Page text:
Don't expect instant gratification. You can't learn to tango in a weekend. You'll start to see the possibilities after a few months, and this may be when tango addiction captures you. You do need to be aware that addiction can happen. You will continue to improve with practice, but every time you revisit the basics you will come away with a whole new level to your dancing. Learning tango can be a lifelong process. Even the best dancers continue to learn. If you are going to enjoy tango, you must enjoy this process of learning. Tango is so rich and complex. It definitely has the possibility to enrich your life far more than any other partner dance.

Isn't it boring to just dance one kind of dance all night?

At a typical tango dance evening, three different kinds of dances will be danced. Tango will be the most common, but there is also a delightful, lilting Tango Waltz, and a faster, fun dance called Milonga. In three hours, you may dance with somewhere between ten and twenty different partners, and dancing with each person will be distinctively different. Since each dance is improvised, even dancing with the same partner to the same song will be different each time.

What is the music like?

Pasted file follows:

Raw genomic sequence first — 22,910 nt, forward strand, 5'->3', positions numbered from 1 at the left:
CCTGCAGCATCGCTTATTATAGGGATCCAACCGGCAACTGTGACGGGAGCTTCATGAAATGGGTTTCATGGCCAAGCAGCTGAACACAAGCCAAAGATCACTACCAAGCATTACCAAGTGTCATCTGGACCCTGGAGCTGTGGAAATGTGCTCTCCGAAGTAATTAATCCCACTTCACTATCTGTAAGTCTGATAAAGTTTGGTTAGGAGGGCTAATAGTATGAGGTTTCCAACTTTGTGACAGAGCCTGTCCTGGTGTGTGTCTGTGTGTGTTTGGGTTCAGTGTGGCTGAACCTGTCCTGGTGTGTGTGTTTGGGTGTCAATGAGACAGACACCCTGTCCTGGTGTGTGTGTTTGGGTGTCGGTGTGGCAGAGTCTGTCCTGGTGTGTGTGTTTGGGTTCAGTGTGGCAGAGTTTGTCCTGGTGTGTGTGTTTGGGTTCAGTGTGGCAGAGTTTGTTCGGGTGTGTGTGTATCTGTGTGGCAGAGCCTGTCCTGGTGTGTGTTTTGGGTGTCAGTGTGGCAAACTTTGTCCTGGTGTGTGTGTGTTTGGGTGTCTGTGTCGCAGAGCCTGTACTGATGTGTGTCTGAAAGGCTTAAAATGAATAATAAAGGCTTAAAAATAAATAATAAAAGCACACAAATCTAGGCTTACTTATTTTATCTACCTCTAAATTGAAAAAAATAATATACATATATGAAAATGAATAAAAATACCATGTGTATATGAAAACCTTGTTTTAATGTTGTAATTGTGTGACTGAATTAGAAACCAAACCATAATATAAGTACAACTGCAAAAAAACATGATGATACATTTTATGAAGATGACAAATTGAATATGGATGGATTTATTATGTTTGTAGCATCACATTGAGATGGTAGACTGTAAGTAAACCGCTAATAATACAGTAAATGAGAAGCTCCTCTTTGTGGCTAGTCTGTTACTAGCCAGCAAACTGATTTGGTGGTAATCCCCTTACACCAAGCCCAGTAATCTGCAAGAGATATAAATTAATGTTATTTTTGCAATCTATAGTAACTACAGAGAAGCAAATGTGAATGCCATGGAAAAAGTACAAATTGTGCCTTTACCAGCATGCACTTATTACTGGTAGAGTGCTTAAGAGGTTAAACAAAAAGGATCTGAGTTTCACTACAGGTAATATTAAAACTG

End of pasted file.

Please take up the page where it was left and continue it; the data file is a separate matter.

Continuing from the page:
There is a large body of truly beautiful tango music. Buenos Aires had many very skilled composers, conductors, and musicians during tango's Golden Age. Much of the music was recorded on old 78 rpm records, but digital remastering has done wonders for the sound quality. The music is far more complicated than most dance music. It is polyphonic, meaning that multiple melody lines are interwoven together. Different instruments may be playing different melodies at the same time. As the leader is improvising the dance, he may choose to dance to one melody, while the follower can do interesting foot embellishments to another melodic line. Each time a couple dances to the same song, the dance can be different depending on just what the leader chooses to emphasize. There is generally no drum in tango music dictating a specific rhythm. This allows the leader the possibility to choose the combination of quick beats, slow beats, and pauses that best express the musical phrasing.